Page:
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Collaboration in a world where everything is connected

A visitor tries out a tablet computer next to a cloud computing and technology symbol.
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A visitor tries out a tablet computer next to a cloud computing and technology symbol.

As I look toward the future, I'm excited by what I see:technology that has the potential to answer some of our biggest questions,solve some of our toughest challenges and help us better understand the world around us.

We're beginning to experience a world where everything computes, driven by technologies like the Internet of Things (IoT). Behind the scenes, in almost every industry, massive efforts are underway to connect our physical and digital worlds, unleashing what many are calling the Fourth Industrial Revolution.

Technology provides us the opportunity to be faster, smarter and better problem solvers. For instance, sensors and big data can lead to insights and action in fighting against climate change, improving public safety and strengthening health outcomes. Manufacturing firms are using industrial IoT to create "factories of the future," building aircrafts in virtual reality with robots and humans working side by side.

The Fourth Industrial Revolution, like its predecessors, will no doubt bring enormous change to our daily lives, but in a positive way. The optimism demonstrated by young people in the World Economic Forum Global Shaper Survey is a testament to this. An overwhelming 86% of all respondents believe that although they expect technology to impact jobs, it is technology that will also create new jobs.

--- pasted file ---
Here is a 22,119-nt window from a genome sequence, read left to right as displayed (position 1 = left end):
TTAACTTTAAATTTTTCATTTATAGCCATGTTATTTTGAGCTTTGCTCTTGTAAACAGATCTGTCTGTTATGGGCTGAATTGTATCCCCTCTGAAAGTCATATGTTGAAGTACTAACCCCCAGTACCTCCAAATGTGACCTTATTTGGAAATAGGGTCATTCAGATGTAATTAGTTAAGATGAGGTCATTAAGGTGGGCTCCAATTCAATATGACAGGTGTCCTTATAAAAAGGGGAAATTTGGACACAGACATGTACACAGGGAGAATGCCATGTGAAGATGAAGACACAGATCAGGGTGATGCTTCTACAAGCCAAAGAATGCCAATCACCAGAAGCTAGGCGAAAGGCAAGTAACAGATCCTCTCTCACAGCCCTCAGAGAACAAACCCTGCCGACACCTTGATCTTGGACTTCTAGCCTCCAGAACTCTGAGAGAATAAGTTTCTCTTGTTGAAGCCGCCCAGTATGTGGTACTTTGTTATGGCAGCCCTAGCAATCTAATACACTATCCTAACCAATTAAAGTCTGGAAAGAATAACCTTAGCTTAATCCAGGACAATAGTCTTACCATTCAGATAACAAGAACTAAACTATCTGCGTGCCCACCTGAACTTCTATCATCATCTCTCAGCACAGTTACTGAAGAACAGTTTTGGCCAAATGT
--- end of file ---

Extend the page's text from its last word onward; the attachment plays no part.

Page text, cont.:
History has shown that while these revolutionary technologies will ultimately bring greater opportunities to our world –improving the way we learn, work, communicate and govern – we must at first overcome major disruption.

Take one of this year's most buzz worthy topics –self-driving cars. The societal implications of this emerging technology are massive.From a jobs standpoint, professional drivers will give way to automation, just like manual factory jobs did decades ago.

Cities will soon scramble to put the right infrastructure in place so that this innovation is safe for citizens and a benefit to our transportation systems. Governments will be forced to rethink their entire body of automotive regulations, as current policies will soon become irrelevant and IT infrastructures, which are already struggling to handle the data generated by billions of connected devices today, will have to brace themselves for even more.


Today's prototype self-driving cars produce about one gigabyte of data every second. This means the average self-driving car would produce about two petabytes per year. So, just 25 of these cars would create as much data in one year as the entire written works of mankind from the beginning of recorded history. Imagine when there are a millions of them? As a result, technology leaders are working quickly to develop completely new computing architectures to handle this ever-growing influx of data and its resulting demands on power and our scarce global energy resources.